The Hart Fellowship

The Hart Fellowship is a 10-month postgraduate fellowship for recent graduates of Duke.

What is the Hart Fellowship?

The Hart Fellowship offers recent Duke University and Duke Kunshan University graduates ten-month fellowships with organizations that are facing complex social, political and humanitarian problems. This capstone experience helps fellows develop their own vision for ethical leadership as they move into professional life. Since its inception in 1995, 110 Hart Fellows have served community partner organizations in 41 countries across six continents.

Hart Fellows engage in research service-learning (RSL): they produce community-based research projects of tangible benefit to the organizations they serve, while engaging in structured, critical reflection about their work. Fellows are paired with experienced mentors within their host organizations, and gain direct experience working on global issues such as forced migration, HIV/AIDS, and youth-focused poverty alleviation. Fellows help to build organizational capacity, write grants and document programs.

The Hart Fellowship is designed to build fellows’ capacity for leadership outside of conventional professional knowledge. Working with community partners to address systemic issues in the field, Hart Fellows face obstacles in social attitudes and political will, and often must grapple with profound differences in values. They engage in the practice of critical reflection to analyze the implications of larger patterns and dynamics within sociopolitical systems, as well as to better understand their own skills, interests and leadership capacities. Their insights and observations form the foundation of the Hart Fellows writing program, which prepares fellows to develop their perspectives about the complexities of their work, and to communicate what they are learning to a public audience.

The Hart Fellowship is supported by a generous gift from the Muroff Fund.

Benefits of Participation

  • You will be of service to innovative organizations that are on the front lines of complex global issues.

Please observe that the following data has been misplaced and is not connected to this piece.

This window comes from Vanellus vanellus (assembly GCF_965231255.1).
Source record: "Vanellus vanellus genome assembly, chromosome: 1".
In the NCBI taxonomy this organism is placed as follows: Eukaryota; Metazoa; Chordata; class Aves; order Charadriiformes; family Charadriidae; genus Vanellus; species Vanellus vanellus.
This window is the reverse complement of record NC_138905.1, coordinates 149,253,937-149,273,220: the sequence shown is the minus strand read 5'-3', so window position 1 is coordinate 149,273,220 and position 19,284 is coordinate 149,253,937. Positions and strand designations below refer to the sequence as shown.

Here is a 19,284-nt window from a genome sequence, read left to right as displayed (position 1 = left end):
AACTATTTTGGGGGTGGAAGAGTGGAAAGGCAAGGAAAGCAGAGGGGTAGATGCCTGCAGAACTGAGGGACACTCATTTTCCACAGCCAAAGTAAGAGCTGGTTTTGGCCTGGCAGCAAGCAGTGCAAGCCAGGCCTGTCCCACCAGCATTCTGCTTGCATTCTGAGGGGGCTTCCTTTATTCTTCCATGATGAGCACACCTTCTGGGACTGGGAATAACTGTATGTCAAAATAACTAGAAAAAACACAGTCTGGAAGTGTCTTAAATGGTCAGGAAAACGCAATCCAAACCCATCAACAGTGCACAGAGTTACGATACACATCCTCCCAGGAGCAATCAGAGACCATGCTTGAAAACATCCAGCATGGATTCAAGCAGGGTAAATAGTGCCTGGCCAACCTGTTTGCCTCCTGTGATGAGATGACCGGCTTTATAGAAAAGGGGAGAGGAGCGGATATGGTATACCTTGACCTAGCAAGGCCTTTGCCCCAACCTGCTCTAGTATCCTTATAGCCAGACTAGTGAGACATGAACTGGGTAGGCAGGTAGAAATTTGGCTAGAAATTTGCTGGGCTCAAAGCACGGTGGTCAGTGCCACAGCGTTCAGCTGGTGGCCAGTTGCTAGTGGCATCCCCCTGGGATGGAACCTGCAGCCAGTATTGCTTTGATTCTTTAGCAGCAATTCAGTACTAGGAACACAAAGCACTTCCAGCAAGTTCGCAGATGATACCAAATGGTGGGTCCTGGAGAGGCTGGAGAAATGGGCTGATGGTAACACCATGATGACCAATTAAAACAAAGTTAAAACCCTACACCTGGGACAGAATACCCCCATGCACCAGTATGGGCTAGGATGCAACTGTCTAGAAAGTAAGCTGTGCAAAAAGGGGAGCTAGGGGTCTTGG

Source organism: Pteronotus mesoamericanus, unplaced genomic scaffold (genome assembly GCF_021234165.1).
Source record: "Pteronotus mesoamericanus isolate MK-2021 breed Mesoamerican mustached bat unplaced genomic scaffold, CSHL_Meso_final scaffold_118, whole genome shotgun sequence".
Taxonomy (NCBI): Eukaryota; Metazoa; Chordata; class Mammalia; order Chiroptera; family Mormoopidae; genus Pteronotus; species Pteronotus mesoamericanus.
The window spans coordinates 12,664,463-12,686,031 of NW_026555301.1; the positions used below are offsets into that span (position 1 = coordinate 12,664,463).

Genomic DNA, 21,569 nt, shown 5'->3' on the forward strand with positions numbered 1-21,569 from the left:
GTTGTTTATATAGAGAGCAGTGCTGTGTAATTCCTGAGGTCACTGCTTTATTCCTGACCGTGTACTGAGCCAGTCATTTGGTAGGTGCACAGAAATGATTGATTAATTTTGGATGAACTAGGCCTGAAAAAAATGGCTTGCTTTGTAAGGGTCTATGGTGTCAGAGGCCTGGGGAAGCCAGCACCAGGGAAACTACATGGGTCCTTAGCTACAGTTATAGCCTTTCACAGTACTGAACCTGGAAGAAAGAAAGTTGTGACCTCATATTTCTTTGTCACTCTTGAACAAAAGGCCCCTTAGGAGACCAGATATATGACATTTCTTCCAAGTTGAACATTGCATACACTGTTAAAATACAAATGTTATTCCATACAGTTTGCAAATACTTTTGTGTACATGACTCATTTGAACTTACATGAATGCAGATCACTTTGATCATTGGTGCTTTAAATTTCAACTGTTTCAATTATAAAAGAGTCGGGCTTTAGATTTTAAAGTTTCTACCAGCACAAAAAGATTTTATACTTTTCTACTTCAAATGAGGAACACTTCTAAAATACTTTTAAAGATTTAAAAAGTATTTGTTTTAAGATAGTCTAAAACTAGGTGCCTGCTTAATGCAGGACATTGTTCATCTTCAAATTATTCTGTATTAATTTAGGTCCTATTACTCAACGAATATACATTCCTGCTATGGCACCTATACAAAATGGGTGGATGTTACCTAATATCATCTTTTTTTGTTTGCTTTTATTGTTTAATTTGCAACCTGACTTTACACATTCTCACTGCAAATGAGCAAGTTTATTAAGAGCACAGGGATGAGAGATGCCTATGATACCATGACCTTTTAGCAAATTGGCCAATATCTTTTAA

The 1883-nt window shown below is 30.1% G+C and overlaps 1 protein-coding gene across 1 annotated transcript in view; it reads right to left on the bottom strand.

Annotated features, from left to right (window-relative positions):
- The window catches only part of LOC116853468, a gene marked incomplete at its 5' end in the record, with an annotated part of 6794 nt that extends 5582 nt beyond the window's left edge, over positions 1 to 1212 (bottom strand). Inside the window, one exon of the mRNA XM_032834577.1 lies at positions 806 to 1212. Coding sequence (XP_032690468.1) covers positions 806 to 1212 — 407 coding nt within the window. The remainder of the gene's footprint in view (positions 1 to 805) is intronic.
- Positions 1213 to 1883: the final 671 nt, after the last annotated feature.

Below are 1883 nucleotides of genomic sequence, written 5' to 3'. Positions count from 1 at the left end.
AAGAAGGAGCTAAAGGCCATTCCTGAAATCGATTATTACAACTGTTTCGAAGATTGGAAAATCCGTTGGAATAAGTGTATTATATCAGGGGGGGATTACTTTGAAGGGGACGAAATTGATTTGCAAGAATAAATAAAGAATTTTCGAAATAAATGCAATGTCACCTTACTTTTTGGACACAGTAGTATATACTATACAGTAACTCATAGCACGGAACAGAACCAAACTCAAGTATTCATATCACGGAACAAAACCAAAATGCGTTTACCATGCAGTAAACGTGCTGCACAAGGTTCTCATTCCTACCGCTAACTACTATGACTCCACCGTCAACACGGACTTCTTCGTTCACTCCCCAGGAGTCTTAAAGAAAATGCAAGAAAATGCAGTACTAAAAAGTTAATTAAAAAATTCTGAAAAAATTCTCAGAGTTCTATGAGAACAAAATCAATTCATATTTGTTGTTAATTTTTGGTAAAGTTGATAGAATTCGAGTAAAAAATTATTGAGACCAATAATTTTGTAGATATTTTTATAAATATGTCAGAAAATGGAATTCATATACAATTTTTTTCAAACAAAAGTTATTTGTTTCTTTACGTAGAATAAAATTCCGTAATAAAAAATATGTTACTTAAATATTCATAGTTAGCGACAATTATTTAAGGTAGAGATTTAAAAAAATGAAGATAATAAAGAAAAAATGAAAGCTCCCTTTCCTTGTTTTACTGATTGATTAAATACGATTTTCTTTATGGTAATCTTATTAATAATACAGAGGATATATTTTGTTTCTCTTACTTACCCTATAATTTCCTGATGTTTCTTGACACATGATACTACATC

• You will develop your leadership capacity and confront policy issues on the ground with a prolonged immersion in a community where you will encounter diverse values and perspectives.
  • You will strengthen your self-reflection, writing, and analytical skills by completing a long-term writing project.
  • You will be able to design a community-based research project and gain ten months of experience with CBR methods.
  • You will enhance your research and critical reflection skills for exploring how policy design and implementation impact communities.

Requirements

  • Conduct an intensive research project in collaboration with your community partner, and present your findings to your partner organization and the Hart Leadership Program at the end of the fellowship.
  • Participate in the Hart Fellowship writing program. Write monthly narrative essays (“Letters Home”), research updates, critical reflection addenda, a mid-term report and a final report.
  • Complete your fellowship from July to May. We strongly prefer that fellows remain in their fellowship site for the duration of the 10-month experience.
  • Attend a Hart Fellowship Orientation Weekend before your fellowship begins.

What We Fund

After Fellows are selected, we work with them to develop a budget that will support their work. Each budget is different, depending on the local costs of living. The Fellowship offers a stipend covering:

  • Housing, food, and cost of living
  • Health insurance in situations where feasible
  • Travel to/from fellowship site
  • Visa/residence permit expenses
  • Immunizations/medicines
  • Language training
  • Research-related expenses

Selection Criteria

Applicants must be recent graduates from Duke University’s undergraduate program or Duke Kunshan University’s undergraduate program who have been out of school for fewer than two years and have not yet earned an advanced degree.

Just as there is no typical Hart Fellowship experience, there is no typical Hart Fellow. Hart Fellows have a wide variety of interests, experiences and strengths. In general, Hart Fellows share the quality of having a distinct vision, mission or vantage point from which they engage the world. Fellows must be comfortable with forming relationships across social and cultural barriers, open-minded with opposing views and respectful in both professional and social settings. Many fellows have prepared themselves for work in social issues by taking advantage of opportunities in experiential learning and working directly with community organizations. In addition, they are reflective and thoughtful writers.

"My Hart Fellowship experience not only allowed me to make a difference at a nonprofit organization, but also transformed my perspective on leadership itself. My past leadership roles were primarily about organizing and distributing tasks.  However, I now recognize that leaders do not just assign duties, but rather inspire individuals to create change."


— Sujal Manohar, Hart Fellow '20-'21, Trinity '20

Hart Fellowship Support Team

Andrew Nurkin
Andrew Nurkin Hart Associate Professor of the Practice; Director, Hart Leadership Program
Kathryn Whetten
Kathryn Whetten Hart Fellows Research Director; Professor of Public Policy and Community and Family Medicine
Suzanne Katzenstein
Suzanne Katzenstein PEP Faculty Advisor; Hart Fellowship Writing Coach; Lecturer of Public Policy
Hy V. Huynh
Hy V. Huynh Hart Fellowship Research Advisor; Research Scholar of Global Health
Lee Edelblut
Lee Edelblut Program Coordinator
Keona Boston
Keona Boston Office and Finance Manager

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